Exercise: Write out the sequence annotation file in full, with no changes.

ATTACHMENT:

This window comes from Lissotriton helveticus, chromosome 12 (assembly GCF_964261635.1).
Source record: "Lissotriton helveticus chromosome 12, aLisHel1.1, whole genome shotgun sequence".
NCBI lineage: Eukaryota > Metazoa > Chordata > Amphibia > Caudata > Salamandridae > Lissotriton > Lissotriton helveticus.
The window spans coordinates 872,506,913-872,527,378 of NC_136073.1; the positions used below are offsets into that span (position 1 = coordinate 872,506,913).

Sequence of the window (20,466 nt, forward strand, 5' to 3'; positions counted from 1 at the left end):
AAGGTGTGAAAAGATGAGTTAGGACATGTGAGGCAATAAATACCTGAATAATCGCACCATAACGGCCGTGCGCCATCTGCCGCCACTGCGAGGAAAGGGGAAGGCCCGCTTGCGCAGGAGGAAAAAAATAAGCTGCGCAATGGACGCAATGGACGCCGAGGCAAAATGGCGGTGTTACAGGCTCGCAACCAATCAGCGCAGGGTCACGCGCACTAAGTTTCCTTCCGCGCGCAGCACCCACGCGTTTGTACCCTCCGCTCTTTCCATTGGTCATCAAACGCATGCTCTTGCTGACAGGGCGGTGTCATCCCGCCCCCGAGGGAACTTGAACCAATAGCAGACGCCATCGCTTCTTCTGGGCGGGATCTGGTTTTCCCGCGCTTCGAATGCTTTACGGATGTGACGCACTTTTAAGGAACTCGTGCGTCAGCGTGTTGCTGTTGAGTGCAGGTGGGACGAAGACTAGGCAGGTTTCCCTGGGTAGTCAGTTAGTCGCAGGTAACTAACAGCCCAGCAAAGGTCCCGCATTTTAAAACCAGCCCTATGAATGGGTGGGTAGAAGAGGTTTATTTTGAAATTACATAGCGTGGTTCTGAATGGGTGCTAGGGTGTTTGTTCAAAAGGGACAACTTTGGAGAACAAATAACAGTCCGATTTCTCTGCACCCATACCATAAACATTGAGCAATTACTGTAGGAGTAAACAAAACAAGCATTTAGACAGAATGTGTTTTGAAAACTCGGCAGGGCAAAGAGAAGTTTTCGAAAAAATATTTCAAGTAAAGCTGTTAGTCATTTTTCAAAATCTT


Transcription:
This window comes from Lissotriton helveticus, chromosome 12 (assembly GCF_964261635.1).
Source record: "Lissotriton helveticus chromosome 12, aLisHel1.1, whole genome shotgun sequence".
NCBI lineage: Eukaryota > Metazoa > Chordata > Amphibia > Caudata > Salamandridae > Lissotriton > Lissotriton helveticus.
The window spans coordinates 872,506,913-872,527,378 of NC_136073.1; the positions used below are offsets into that span (position 1 = coordinate 872,506,913).

Sequence of the window (20,466 nt, forward strand, 5' to 3'; positions counted from 1 at the left end):
AAGGTGTGAAAAGATGAGTTAGGACATGTGAGGCAATAAATACCTGAATAATCGCACCATAACGGCCGTGCGCCATCTGCCGCCACTGCGAGGAAAGGGGAAGGCCCGCTTGCGCAGGAGGAAAAAAATAAGCTGCGCAATGGACGCAATGGACGCCGAGGCAAAATGGCGGTGTTACAGGCTCGCAACCAATCAGCGCAGGGTCACGCGCACTAAGTTTCCTTCCGCGCGCAGCACCCACGCGTTTGTACCCTCCGCTCTTTCCATTGGTCATCAAACGCATGCTCTTGCTGACAGGGCGGTGTCATCCCGCCCCCGAGGGAACTTGAACCAATAGCAGACGCCATCGCTTCTTCTGGGCGGGATCTGGTTTTCCCGCGCTTCGAATGCTTTACGGATGTGACGCACTTTTAAGGAACTCGTGCGTCAGCGTGTTGCTGTTGAGTGCAGGTGGGACGAAGACTAGGCAGGTTTCCCTGGGTAGTCAGTTAGTCGCAGGTAACTAACAGCCCAGCAAAGGTCCCGCATTTTAAAACCAGCCCTATGAATGGGTGGGTAGAAGAGGTTTATTTTGAAATTACATAGCGTGGTTCTGAATGGGTGCTAGGGTGTTTGTTCAAAAGGGACAACTTTGGAGAACAAATAACAGTCCGATTTCTCTGCACCCATACCATAAACATTGAGCAATTACTGTAGGAGTAAACAAAACAAGCATTTAGACAGAATGTGTTTTGAAAACTCGGCAGGGCAAAGAGAAGTTTTCGAAAAAATATTTCAAGTAAAGCTGTTAGTCATTTTTCAAAATCTT